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July/August 2014 July/August 2014

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Imports Show First Decline Since 1988

<b> By James Morrissey, Washington Correspondent</b><BR><BR>Reflecting the soft U.S. economy and what many economists describe as a major soft goods recession, textile and apparel imports for the first time since1988 declined last year. U.S. Commerce Department data for 2001, show that textile and apparel imports of 32.8 billion square meter equivalents were down by 0.6 percent from 2000. While the decline was minor, it reflects a reversal of a trend that had seen a steady annual rise of both textile and apparel imports. Of particular significance was a 9 percent drop in apparel imports from Mexico, which in recent years had increasingly been displacing imports from the Far East and Orient, and under terms of the North American Free Trade Agreement (NAFTA) generally contained U.S. fabric and yarn.<BR><BR>Running counter to the overall downward trend, imports from Pakistan, South Korea, Cambodia and Indonesia showed significant increases and near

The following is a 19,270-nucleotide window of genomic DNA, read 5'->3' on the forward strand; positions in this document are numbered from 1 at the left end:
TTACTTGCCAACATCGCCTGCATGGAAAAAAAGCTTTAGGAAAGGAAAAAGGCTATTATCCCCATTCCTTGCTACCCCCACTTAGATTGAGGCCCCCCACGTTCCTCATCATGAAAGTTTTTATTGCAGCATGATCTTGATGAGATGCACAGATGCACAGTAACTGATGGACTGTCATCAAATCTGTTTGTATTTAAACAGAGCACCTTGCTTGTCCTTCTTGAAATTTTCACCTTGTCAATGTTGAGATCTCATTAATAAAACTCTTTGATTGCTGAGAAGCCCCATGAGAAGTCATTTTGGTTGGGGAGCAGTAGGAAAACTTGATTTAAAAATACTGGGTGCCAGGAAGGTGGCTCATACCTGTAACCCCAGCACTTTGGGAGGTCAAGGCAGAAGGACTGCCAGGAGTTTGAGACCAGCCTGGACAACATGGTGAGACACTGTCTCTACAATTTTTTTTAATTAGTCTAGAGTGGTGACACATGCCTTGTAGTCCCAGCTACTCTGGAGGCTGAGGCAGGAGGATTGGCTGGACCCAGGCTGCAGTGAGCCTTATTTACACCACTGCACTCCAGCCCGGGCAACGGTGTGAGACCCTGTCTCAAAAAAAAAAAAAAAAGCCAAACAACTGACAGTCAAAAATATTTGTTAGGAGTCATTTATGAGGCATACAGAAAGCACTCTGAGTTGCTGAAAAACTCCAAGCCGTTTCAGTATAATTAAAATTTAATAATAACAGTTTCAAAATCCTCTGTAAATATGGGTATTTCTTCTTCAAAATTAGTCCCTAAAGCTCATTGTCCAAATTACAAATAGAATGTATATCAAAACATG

By James Morrissey, Washington CorrespondentReflecting the soft U.S. economy and what many economists describe as a major soft goods recession, textile and apparel imports for the first time since1988 declined last year. U.S. Commerce Department data for 2001, show that textile and apparel imports of 32.8 billion square meter equivalents were down by 0.6 percent from 2000. While the decline was minor, it reflects a reversal of a trend that had seen a steady annual rise of both textile and apparel imports. Of particular significance was a 9 percent drop in apparel imports from Mexico, which in recent years had increasingly been displacing imports from the Far East and Orient, and under terms of the North American Free Trade Agreement (NAFTA) generally contained U.S. fabric and yarn.Running counter to the overall downward trend, imports from Pakistan, South Korea, Cambodia and Indonesia showed significant increases and nearly offset the decline in imports from Mexico and the Caribbean.According to trade officials at the American Textile Manufacturers Institute (ATMI), Asian nations have become more price-competitive as a result of currency devaluations, and they are eating into what for some time had been a competitive advantage of NAFTA countries.The year-end data also show that U.S. exports of textiles and apparel measured in dollars, also declined, reversing a 15-year trend of annual increases. Textile exports of $10 billion were down 4.3 percent and apparel exports valued at $6.5 billion were off 20.3 percent. This resulted in a record-breaking annual trade deficit of $62 billion. As was the case with imports, much of the decline in exports is attributed to less trade with Mexico and the Caribbean Basin nations.




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